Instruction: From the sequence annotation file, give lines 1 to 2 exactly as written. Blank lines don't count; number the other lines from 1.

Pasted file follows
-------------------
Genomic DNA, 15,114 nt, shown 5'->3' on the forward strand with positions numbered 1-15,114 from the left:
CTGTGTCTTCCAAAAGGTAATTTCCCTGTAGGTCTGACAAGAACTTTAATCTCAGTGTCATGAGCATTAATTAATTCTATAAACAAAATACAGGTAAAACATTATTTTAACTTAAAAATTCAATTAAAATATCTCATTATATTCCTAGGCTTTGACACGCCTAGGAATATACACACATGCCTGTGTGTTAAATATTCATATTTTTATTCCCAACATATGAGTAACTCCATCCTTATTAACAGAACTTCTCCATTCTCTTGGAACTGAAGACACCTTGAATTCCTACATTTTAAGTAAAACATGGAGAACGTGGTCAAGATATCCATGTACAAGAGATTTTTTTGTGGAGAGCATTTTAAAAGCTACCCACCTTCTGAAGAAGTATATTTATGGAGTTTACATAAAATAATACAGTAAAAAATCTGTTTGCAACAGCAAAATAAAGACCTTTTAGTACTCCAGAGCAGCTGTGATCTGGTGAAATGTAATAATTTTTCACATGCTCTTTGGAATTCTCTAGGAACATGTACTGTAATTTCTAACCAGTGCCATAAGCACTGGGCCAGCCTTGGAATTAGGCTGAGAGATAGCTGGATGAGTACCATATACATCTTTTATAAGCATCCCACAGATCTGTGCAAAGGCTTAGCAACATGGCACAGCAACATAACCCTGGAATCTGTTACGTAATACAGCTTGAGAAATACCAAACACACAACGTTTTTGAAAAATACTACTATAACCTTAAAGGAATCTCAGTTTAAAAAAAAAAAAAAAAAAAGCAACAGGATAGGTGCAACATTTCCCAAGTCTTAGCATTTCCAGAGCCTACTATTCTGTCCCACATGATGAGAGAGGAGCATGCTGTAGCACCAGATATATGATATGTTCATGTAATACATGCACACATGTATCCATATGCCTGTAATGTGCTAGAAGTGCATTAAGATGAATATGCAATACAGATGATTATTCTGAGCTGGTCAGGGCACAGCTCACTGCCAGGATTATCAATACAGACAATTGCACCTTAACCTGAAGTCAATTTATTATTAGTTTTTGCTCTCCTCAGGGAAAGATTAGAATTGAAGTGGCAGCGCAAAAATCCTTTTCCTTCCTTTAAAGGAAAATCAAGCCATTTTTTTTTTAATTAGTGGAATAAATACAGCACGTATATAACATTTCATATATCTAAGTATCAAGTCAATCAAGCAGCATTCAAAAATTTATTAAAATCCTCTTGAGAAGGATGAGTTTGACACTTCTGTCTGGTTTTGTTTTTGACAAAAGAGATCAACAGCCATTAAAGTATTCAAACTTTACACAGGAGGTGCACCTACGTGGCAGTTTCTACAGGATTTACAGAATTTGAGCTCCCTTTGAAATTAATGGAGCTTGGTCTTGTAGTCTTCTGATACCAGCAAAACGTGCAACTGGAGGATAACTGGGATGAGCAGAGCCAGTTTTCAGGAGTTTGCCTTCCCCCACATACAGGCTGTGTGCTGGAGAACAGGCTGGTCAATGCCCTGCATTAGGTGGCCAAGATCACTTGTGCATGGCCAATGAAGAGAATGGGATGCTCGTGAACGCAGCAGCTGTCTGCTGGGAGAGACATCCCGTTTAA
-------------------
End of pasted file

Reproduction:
Genomic DNA, 15,114 nt, shown 5'->3' on the forward strand with positions numbered 1-15,114 from the left:
CTGTGTCTTCCAAAAGGTAATTTCCCTGTAGGTCTGACAAGAACTTTAATCTCAGTGTCATGAGCATTAATTAATTCTATAAACAAAATACAGGTAAAACATTATTTTAACTTAAAAATTCAATTAAAATATCTCATTATATTCCTAGGCTTTGACACGCCTAGGAATATACACACATGCCTGTGTGTTAAATATTCATATTTTTATTCCCAACATATGAGTAACTCCATCCTTATTAACAGAACTTCTCCATTCTCTTGGAACTGAAGACACCTTGAATTCCTACATTTTAAGTAAAACATGGAGAACGTGGTCAAGATATCCATGTACAAGAGATTTTTTTGTGGAGAGCATTTTAAAAGCTACCCACCTTCTGAAGAAGTATATTTATGGAGTTTACATAAAATAATACAGTAAAAAATCTGTTTGCAACAGCAAAATAAAGACCTTTTAGTACTCCAGAGCAGCTGTGATCTGGTGAAATGTAATAATTTTTCACATGCTCTTTGGAATTCTCTAGGAACATGTACTGTAATTTCTAACCAGTGCCATAAGCACTGGGCCAGCCTTGGAATTAGGCTGAGAGATAGCTGGATGAGTACCATATACATCTTTTATAAGCATCCCACAGATCTGTGCAAAGGCTTAGCAACATGGCACAGCAACATAACCCTGGAATCTGTTACGTAATACAGCTTGAGAAATACCAAACACACAACGTTTTTGAAAAATACTACTATAACCTTAAAGGAATCTCAGTTTAAAAAAAAAAAAAAAAAAAGCAACAGGATAGGTGCAACATTTCCCAAGTCTTAGCATTTCCAGAGCCTACTATTCTGTCCCACATGATGAGAGAGGAGCATGCTGTAGCACCAGATATATGATATGTTCATGTAATACATGCACACATGTATCCATATGCCTGTAATGTGCTAGAAGTGCATTAAGATGAATATGCAATACAGATGATTATTCTGAGCTGGTCAGGGCACAGCTCACTGCCAGGATTATCAATACAGACAATTGCACCTTAACCTGAAGTCAATTTATTATTAGTTTTTGCTCTCCTCAGGGAAAGATTAGAATTGAAGTGGCAGCGCAAAAATCCTTTTCCTTCCTTTAAAGGAAAATCAAGCCATTTTTTTTTTAATTAGTGGAATAAATACAGCACGTATATAACATTTCATATATCTAAGTATCAAGTCAATCAAGCAGCATTCAAAAATTTATTAAAATCCTCTTGAGAAGGATGAGTTTGACACTTCTGTCTGGTTTTGTTTTTGACAAAAGAGATCAACAGCCATTAAAGTATTCAAACTTTACACAGGAGGTGCACCTACGTGGCAGTTTCTACAGGATTTACAGAATTTGAGCTCCCTTTGAAATTAATGGAGCTTGGTCTTGTAGTCTTCTGATACCAGCAAAACGTGCAACTGGAGGATAACTGGGATGAGCAGAGCCAGTTTTCAGGAGTTTGCCTTCCCCCACATACAGGCTGTGTGCTGGAGAACAGGCTGGTCAATGCCCTGCATTAGGTGGCCAAGATCACTTGTGCATGGCCAATGAAGAGAATGGGATGCTCGTGAACGCAGCAGCTGTCTGCTGGGAGAGACATCCCGTTTAA